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I read with great interest the article "Industrial Semantics and Magic" in the July/August issue of IEEE Internet Computing. This was the first article in which the current state-of-the-art in that area and its problems were laid out in a manner understandable to an industry practitioner.
I would like to add that besides plain "administrative" processes, command and control (C&C) processes could also benefit from the service-orchestration approach, as well as AI and process approaches. The AI approach will allow the pre- and postconditions of the state to be expressed. This is frequently possible in C&C systems because they can express such conditions in terms of external world constraints. For example, an identification process (determining the friendly/hostile intent of the external object) could have its precondition expressed as "none of the objects observed has been identified," while the postcondition would be "all of the external objects have been identified."
I also completely share the authors' view that disparate data semantics is a large problem. It's also a problem in the C&C world, where it has traditionally been solved by creation of standardized "unified models." These models frequently take years to develop and, being a compromise, frequently aren't implemented. They're also a solution if we know a priori which systems will take part in the collaboration. However, in the real world of C&C, that assumption can't be valid because, frequently, we can't restrict the set of component systems a priori. We therefore need to look for solutions allowing runtime, dynamic integration of disparate semantics.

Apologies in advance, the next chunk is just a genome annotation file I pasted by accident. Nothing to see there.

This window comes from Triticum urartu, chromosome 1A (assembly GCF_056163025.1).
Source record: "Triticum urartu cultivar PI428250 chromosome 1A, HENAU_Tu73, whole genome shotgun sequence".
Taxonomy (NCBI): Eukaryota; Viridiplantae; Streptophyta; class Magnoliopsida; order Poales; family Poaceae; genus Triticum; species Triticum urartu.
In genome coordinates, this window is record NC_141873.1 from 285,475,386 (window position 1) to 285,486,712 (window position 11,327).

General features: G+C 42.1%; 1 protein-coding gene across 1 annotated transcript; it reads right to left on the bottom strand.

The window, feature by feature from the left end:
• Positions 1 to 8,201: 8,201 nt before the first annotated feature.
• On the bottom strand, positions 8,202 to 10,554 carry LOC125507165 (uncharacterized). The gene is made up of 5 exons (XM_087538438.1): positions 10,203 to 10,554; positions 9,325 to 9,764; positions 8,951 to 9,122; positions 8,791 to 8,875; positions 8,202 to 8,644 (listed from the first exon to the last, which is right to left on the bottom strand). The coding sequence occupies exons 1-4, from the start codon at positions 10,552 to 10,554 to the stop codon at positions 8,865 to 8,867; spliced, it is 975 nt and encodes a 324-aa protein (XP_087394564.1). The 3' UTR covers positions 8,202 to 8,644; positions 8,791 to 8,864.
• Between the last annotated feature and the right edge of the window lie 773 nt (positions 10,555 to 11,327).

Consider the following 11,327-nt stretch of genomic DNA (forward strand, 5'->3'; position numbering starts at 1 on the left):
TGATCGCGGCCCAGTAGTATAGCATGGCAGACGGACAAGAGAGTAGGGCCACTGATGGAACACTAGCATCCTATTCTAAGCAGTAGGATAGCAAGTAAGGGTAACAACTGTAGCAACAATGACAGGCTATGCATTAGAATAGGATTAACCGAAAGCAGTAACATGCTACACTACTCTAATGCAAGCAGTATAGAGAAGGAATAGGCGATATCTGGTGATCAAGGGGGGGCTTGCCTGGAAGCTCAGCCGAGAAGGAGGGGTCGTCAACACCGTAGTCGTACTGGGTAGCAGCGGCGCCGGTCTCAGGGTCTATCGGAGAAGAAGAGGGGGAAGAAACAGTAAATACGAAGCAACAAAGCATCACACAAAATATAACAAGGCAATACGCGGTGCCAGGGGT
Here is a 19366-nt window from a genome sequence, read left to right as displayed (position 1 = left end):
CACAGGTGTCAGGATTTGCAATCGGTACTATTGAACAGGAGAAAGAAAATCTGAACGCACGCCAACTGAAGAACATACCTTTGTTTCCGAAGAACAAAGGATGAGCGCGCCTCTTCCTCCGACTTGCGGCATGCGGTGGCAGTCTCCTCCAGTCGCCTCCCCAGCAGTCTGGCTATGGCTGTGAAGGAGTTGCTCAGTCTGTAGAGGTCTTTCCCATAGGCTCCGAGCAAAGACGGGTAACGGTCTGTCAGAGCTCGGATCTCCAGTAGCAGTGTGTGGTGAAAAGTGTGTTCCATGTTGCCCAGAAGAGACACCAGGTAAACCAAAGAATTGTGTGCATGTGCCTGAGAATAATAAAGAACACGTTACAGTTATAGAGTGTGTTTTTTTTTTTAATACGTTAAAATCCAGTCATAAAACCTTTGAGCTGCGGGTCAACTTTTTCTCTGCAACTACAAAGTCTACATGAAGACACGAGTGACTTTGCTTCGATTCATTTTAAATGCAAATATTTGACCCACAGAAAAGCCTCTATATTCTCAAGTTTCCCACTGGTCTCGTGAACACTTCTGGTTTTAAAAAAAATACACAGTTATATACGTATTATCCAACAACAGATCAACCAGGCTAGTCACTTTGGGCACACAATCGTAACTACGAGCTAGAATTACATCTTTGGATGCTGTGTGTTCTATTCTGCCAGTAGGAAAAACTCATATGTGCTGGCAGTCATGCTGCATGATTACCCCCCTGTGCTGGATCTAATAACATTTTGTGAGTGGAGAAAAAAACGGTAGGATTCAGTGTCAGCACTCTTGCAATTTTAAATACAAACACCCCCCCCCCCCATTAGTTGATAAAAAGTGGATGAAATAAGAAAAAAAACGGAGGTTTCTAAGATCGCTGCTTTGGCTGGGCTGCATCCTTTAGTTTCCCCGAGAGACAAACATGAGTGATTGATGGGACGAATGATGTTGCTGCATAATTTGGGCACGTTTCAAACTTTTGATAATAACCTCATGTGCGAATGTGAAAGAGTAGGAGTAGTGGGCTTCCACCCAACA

In the article, the authors say that "Several academic solutions to this issue actually exist, and some have been fielded in industry." I would be very interested to know more about those solutions. Could they provide some references if possible?
Once more, thanks for the excellent article.
— Jacek Skowronek
Thank you for your kind comments. I hope we made it clear in this article that there are many problems that academic solutions don't address. I regret that we didn't make clearer the issue that you address in your request for solution references.
The issue to which there are solutions is that of heterogeneous data schemas. One academic solution is the computational logic of "Infomaster" ( http://infomaster.stanford.edu/ infomaster-info.html), which was used to develop a commercial product for answering product queries to a set of online catalogs. There are other heterogeneous database solutions going back to at least the MCC CARNOT project ( http://citeseer.ist.psu.edu/ 231644.html).
The issue that you describe is the dynamic integration of previously unknown systems. Automating this is the impossible Holy Grail of modern semantic technologies. This is why in the Semantic Web Services Challenge ( http://sws-challenge.org), we attempt to qualitatively measure the minimal amount of programming required to adapt the semantics of a given system to new services and problems, acknowledging that complete automation is impossible. We realize that the problems we're starting with in the SWS Challenge pale beside those of the real world. But our mission is to compare and evaluate the semantic technologies, which, if industry were to adapt in the future, would facilitate the dynamic integration of new services sufficiently to at least dramatically improve industrial software engineering, if not e-commerce.